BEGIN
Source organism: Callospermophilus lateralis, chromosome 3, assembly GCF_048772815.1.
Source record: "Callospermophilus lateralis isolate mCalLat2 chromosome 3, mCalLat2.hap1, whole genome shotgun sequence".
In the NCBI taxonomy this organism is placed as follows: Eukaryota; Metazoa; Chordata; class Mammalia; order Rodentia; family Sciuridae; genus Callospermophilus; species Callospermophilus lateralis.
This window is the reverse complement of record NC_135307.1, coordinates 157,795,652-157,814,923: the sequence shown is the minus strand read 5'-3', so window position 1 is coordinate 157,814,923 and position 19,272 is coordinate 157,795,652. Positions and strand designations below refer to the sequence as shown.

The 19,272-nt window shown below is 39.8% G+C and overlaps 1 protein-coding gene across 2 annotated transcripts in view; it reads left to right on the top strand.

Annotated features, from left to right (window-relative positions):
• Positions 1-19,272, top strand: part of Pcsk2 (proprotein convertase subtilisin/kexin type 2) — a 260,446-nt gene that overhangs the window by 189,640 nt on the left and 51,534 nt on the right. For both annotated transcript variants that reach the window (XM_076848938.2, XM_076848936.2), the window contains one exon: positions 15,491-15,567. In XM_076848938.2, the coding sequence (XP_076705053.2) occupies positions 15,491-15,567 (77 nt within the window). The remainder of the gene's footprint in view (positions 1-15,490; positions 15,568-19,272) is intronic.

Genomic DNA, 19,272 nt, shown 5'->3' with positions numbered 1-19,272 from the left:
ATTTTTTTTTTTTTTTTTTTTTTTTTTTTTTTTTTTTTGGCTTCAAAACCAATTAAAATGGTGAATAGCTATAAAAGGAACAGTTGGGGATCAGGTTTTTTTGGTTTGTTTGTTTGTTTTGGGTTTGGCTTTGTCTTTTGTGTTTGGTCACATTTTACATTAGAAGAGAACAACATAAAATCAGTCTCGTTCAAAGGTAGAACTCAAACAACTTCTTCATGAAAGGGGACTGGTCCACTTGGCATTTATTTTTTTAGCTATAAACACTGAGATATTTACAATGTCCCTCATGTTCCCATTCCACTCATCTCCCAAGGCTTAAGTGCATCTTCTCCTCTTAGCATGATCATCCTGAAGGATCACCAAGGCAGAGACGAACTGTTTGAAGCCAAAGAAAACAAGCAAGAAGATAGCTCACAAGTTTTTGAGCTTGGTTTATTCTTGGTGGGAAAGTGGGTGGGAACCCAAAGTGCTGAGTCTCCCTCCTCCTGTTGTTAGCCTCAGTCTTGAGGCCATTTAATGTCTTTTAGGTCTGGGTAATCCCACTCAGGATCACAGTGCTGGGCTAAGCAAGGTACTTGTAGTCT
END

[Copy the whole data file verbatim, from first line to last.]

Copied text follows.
Source organism: Callospermophilus lateralis, chromosome 3, assembly GCF_048772815.1.
Source record: "Callospermophilus lateralis isolate mCalLat2 chromosome 3, mCalLat2.hap1, whole genome shotgun sequence".
In the NCBI taxonomy this organism is placed as follows: Eukaryota; Metazoa; Chordata; class Mammalia; order Rodentia; family Sciuridae; genus Callospermophilus; species Callospermophilus lateralis.
This window is the reverse complement of record NC_135307.1, coordinates 157,795,652-157,814,923: the sequence shown is the minus strand read 5'-3', so window position 1 is coordinate 157,814,923 and position 19,272 is coordinate 157,795,652. Positions and strand designations below refer to the sequence as shown.

The 19,272-nt window shown below is 39.8% G+C and overlaps 1 protein-coding gene across 2 annotated transcripts in view; it reads left to right on the top strand.

Annotated features, from left to right (window-relative positions):
• Positions 1-19,272, top strand: part of Pcsk2 (proprotein convertase subtilisin/kexin type 2) — a 260,446-nt gene that overhangs the window by 189,640 nt on the left and 51,534 nt on the right. For both annotated transcript variants that reach the window (XM_076848938.2, XM_076848936.2), the window contains one exon: positions 15,491-15,567. In XM_076848938.2, the coding sequence (XP_076705053.2) occupies positions 15,491-15,567 (77 nt within the window). The remainder of the gene's footprint in view (positions 1-15,490; positions 15,568-19,272) is intronic.

Genomic DNA, 19,272 nt, shown 5'->3' with positions numbered 1-19,272 from the left:
ATTTTTTTTTTTTTTTTTTTTTTTTTTTTTTTTTTTTTGGCTTCAAAACCAATTAAAATGGTGAATAGCTATAAAAGGAACAGTTGGGGATCAGGTTTTTTTGGTTTGTTTGTTTGTTTTGGGTTTGGCTTTGTCTTTTGTGTTTGGTCACATTTTACATTAGAAGAGAACAACATAAAATCAGTCTCGTTCAAAGGTAGAACTCAAACAACTTCTTCATGAAAGGGGACTGGTCCACTTGGCATTTATTTTTTTAGCTATAAACACTGAGATATTTACAATGTCCCTCATGTTCCCATTCCACTCATCTCCCAAGGCTTAAGTGCATCTTCTCCTCTTAGCATGATCATCCTGAAGGATCACCAAGGCAGAGACGAACTGTTTGAAGCCAAAGAAAACAAGCAAGAAGATAGCTCACAAGTTTTTGAGCTTGGTTTATTCTTGGTGGGAAAGTGGGTGGGAACCCAAAGTGCTGAGTCTCCCTCCTCCTGTTGTTAGCCTCAGTCTTGAGGCCATTTAATGTCTTTTAGGTCTGGGTAATCCCACTCAGGATCACAGTGCTGGGCTAAGCAAGGTACTTGTAGTCT